Azar Nafisi tells of her struggles with both mother and country.
Which was more painful: growing up with a strong-willed, self-deluded mother who alienated husband and children alike, or leaning to live under a totalitarian regime? Both, seems to be the answer of Azar Nafisi in her new memoir, Things I’ve Been Silent About.Nafisi is the author of the 2003 sensation “Reading Lolita in Tehran.” You might not expect a book combining literary analysis with accounts of life in the Islamic Republic of Iran to become a global bestseller, but this one was, thanks to Nafisi’s skill in interweaving the political with the personal.
Now she returns to familiar territory.
Although literature plays only a small part this time around, Nafisi is again trying to integrate individual lives with the fate of a nation.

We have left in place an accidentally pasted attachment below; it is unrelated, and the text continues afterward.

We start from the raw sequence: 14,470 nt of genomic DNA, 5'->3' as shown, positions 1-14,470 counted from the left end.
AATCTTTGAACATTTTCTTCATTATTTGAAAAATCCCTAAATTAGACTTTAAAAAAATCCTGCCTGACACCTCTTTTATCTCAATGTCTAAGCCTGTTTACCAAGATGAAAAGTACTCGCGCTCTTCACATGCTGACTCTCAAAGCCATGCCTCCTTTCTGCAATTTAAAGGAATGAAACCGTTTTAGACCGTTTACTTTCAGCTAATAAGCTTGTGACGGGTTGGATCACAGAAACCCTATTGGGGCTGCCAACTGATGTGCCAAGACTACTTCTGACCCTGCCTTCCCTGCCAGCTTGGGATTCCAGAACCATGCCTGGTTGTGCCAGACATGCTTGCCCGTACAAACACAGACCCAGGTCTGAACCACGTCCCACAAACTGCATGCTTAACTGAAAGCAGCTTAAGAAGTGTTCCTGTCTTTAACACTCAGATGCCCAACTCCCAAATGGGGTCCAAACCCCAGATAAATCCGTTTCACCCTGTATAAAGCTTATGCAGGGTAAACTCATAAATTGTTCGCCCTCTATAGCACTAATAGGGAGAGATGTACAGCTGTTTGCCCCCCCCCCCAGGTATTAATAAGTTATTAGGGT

Here, she mingles the history of her family – mostly the story of her mother and their difficult mother-daughter relationship – with the story of contemporary Iran.
“I do not mean this book to be a political or social commentary, or a useful life story,” she writes. “I want to tell the story of a family that unfolds against the backdrop of a turbulent era in Iran’s political and cultural history.”
The story of Nafisi’s family spans a turbulent era indeed.
As she points out in her prologue, her grandmother was born in an Iran governed by rigid religious laws. But her grandmother’s daughter (Nafisi’s mother) grew up in a Westernized Iran in which dancing in public was the norm and women were forbidden to wear the veil.